comments on Performance Counters for Linux (PCL)

From: eranian
Date: Thu May 28 2009 - 10:53:29 EST


The following sections are some preliminary comments concerning the
Performance Counter for Linux (PCL) API and implementation proposal
currently in development.


I/ General API comments

1/ Data structures

* struct perf_counter_hw_event

- I think this structure will be used to enable non-counting features,
e.g. IBS. Name is awkward. It is used to enable non-hardware events
(sw events). Why not call it: struct perf_event

- uint64_t config

Why use a single field to encode event type and its encoding? By design,
the syscall is not in the critical path. Why not spell things out
clearly: int type, uint64_t code.

- uint64_t irq_period

IRQ is an x86 related name. Why not use smpl_period instead?

- uint32_t record_type

This field is a bitmask. I believe 32-bit is too small to accommodate
future record formats.

- uint32_t read_format


- uint64_t nmi

This is an X86-only feature. Why make this visible in a generic API?

What is the semantic of this?

I cannot have one counter use NMI and another not use NMI or are you
planning on switching the interrupt vector when you change event groups?

Why do I need to be a priviledged user to enable NMI? Especially given
- non-privileged users can monitor at privilege level 0 (kernel).
- there is interrupt throttling

- uint64_t exclude_*

It seems those fields were added to support the generic HW events. But
I think they are confusing and their semantic is not quite clear.

Furthermore, aren't they irrelevant for the SW events?

What is the meaning of exclude_user? Which priv levels are actually

Take Itanium, it has 4 priv levels and the PMU counters can monitor at
any priv levels or combination thereof?

When programming raw HW events, the priv level filtering is typically
already included. Which setting has priority, raw encoding or the

Looking at the existing X86 implementation, it seems exclude_* can
override whatever is set in the raw event code.

For any events, but in particular, SW events, why not encode this in
the config field, like it is for a raw HW event?

- mmap, munmap, comm

It is not clear to me why those fields are defined here rather than as
PERF_RECORD_*. They are stored in the event buffer only. They are only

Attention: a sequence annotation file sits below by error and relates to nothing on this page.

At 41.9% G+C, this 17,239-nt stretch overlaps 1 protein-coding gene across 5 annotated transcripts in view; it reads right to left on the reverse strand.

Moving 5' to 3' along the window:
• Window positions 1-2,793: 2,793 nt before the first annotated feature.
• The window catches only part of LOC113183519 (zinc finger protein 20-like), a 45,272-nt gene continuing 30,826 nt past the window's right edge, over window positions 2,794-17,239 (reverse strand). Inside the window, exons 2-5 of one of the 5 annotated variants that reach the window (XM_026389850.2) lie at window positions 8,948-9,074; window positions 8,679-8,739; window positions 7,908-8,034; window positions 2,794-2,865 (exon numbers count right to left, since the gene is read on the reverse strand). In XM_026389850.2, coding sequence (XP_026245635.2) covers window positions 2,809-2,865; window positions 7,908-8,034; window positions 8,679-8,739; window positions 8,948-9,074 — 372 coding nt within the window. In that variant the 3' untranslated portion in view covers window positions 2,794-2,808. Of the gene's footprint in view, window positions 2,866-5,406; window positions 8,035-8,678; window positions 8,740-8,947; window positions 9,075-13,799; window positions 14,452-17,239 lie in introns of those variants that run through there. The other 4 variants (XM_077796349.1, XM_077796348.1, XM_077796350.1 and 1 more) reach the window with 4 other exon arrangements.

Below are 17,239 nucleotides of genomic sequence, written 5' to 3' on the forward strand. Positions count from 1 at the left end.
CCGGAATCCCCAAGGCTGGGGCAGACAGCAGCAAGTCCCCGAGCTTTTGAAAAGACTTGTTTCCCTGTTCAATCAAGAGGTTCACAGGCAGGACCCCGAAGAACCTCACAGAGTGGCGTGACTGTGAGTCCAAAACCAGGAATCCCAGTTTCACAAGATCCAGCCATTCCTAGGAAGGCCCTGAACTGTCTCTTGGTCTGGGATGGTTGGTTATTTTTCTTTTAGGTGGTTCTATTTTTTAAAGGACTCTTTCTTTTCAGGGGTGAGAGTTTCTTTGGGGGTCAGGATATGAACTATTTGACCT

useful when sampling.

It is not clear why you have mmap and munmap as separate options.
What's the point of munmap-only notification?

* enum perf_event_types vs. enum perf_event_type

Both names are too close to each other, yet they define unrelated data
structures. This is very confusing.

* struct perf_counter_mmap_page

The definition of data_head precludes sampling buffers bigger that 4GB.

Does that makes sense on TB machines?

Given there is only one counter per-page, there is an awful lot of
precious RLIMIT_MEMLOCK space wasted for this.

Typically, if you are self-sampling, you are not going to read the
current value of the sampling period. That re-mapping trick is only
useful when counting.

Why not make these two separate mappings (using the mmap offset as
the indicator)?

With this approach, you would get one page back per sampling period
and that page could then be used for the actual samples.

2/ System calls

* ioctl()

You have defined 3 ioctls() so far to operate on an existing event.
I was under the impression that ioctl() should not be used except for

* prctl()

The API is event-based. Each event gets a file descriptor. Events are
therefore managed individually. Thus, to enable/disable, you need to
enable/disable each one separately.

The use of prctl() breaks this design choice. It is not clear what you
are actually enabling. It looks like you are enabling all the counters
attached to the thread. This is incorrect. With your implementation,
the PMU can be shared between competing users. In particular, multiple
tools may be monitoring the same thread. Now, imagine, a tool is
monitoring a self-monitoring thread which happens to start/stop its
measurement using prctl(). Then, that would also start/stop the
measurement of the external tool. I have verified that this is what is
actually happening.

I believe this call is bogus and it should be eliminated. The interface
is exposing events individually therefore they should be controlled

3/ Counter width

It is not clear whether or not the API exposes counters as 64-bit wide
on PMUs which do not implement 64-bit wide counters.

Both irq_period and read() return 64-bit integers. However, it appears
that the implementation is not using all the bits. In fact, on X86, it
appears the irq_period is truncated silently. I believe this is not
correct. If the period is not valid, an error should be returned.
Otherwise, the tool will be getting samples at a rate different than
what it requested.

I would assume that on the read() side, counts are accumulated as
64-bit integers. But if it is the case, then it seems there is an
asymmetry between period and counts.

Given that your API is high level, I don't think tools should have to
worry about the actual width of a counter. This is especially true
because they don't know which counters the event is going to go into
and if I recall correctly, on some PMU models, different counters can
have different width (Power, I think).

It is rather convenient for tools to always manipulate counters as
64-bit integers. You should provide a consistent view between counts
and periods.

4/ Grouping

By design, an event can only be part of one group at a time. Events in
a group are guaranteed to be active on the PMU at the same time. That
means a group cannot have more events than there are available counters